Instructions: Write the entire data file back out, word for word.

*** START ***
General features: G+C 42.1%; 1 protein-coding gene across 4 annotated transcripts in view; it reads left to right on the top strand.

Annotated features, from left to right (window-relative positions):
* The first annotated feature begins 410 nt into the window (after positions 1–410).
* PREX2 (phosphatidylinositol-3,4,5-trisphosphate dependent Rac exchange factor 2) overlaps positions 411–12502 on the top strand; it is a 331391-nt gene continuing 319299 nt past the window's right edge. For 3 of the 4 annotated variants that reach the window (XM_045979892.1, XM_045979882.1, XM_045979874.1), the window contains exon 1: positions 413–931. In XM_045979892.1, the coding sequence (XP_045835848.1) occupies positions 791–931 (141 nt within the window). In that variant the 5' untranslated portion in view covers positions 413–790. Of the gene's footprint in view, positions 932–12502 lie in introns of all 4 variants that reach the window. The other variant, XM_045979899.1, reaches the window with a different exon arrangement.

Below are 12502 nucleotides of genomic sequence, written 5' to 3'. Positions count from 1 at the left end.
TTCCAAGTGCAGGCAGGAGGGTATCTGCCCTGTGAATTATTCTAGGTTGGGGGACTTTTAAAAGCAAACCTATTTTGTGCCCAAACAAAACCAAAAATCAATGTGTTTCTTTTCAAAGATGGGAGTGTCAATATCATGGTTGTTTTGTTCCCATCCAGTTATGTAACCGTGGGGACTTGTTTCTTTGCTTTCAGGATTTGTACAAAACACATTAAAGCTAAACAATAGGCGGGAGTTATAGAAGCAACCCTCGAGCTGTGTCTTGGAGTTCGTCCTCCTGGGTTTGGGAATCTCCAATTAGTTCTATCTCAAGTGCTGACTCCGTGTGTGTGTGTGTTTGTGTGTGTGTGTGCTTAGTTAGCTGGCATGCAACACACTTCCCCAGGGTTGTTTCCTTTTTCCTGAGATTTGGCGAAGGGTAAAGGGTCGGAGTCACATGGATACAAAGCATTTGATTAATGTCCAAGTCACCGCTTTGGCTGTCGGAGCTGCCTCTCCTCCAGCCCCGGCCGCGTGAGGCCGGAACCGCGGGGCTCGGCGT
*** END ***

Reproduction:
General features: G+C 42.1%; 1 protein-coding gene across 4 annotated transcripts in view; it reads left to right on the top strand.

Annotated features, from left to right (window-relative positions):
* The first annotated feature begins 410 nt into the window (after positions 1–410).
* PREX2 (phosphatidylinositol-3,4,5-trisphosphate dependent Rac exchange factor 2) overlaps positions 411–12502 on the top strand; it is a 331391-nt gene continuing 319299 nt past the window's right edge. For 3 of the 4 annotated variants that reach the window (XM_045979892.1, XM_045979882.1, XM_045979874.1), the window contains exon 1: positions 413–931. In XM_045979892.1, the coding sequence (XP_045835848.1) occupies positions 791–931 (141 nt within the window). In that variant the 5' untranslated portion in view covers positions 413–790. Of the gene's footprint in view, positions 932–12502 lie in introns of all 4 variants that reach the window. The other variant, XM_045979899.1, reaches the window with a different exon arrangement.

Below are 12502 nucleotides of genomic sequence, written 5' to 3'. Positions count from 1 at the left end.
TTCCAAGTGCAGGCAGGAGGGTATCTGCCCTGTGAATTATTCTAGGTTGGGGGACTTTTAAAAGCAAACCTATTTTGTGCCCAAACAAAACCAAAAATCAATGTGTTTCTTTTCAAAGATGGGAGTGTCAATATCATGGTTGTTTTGTTCCCATCCAGTTATGTAACCGTGGGGACTTGTTTCTTTGCTTTCAGGATTTGTACAAAACACATTAAAGCTAAACAATAGGCGGGAGTTATAGAAGCAACCCTCGAGCTGTGTCTTGGAGTTCGTCCTCCTGGGTTTGGGAATCTCCAATTAGTTCTATCTCAAGTGCTGACTCCGTGTGTGTGTGTGTTTGTGTGTGTGTGTGCTTAGTTAGCTGGCATGCAACACACTTCCCCAGGGTTGTTTCCTTTTTCCTGAGATTTGGCGAAGGGTAAAGGGTCGGAGTCACATGGATACAAAGCATTTGATTAATGTCCAAGTCACCGCTTTGGCTGTCGGAGCTGCCTCTCCTCCAGCCCCGGCCGCGTGAGGCCGGAACCGCGGGGCTCGGCGT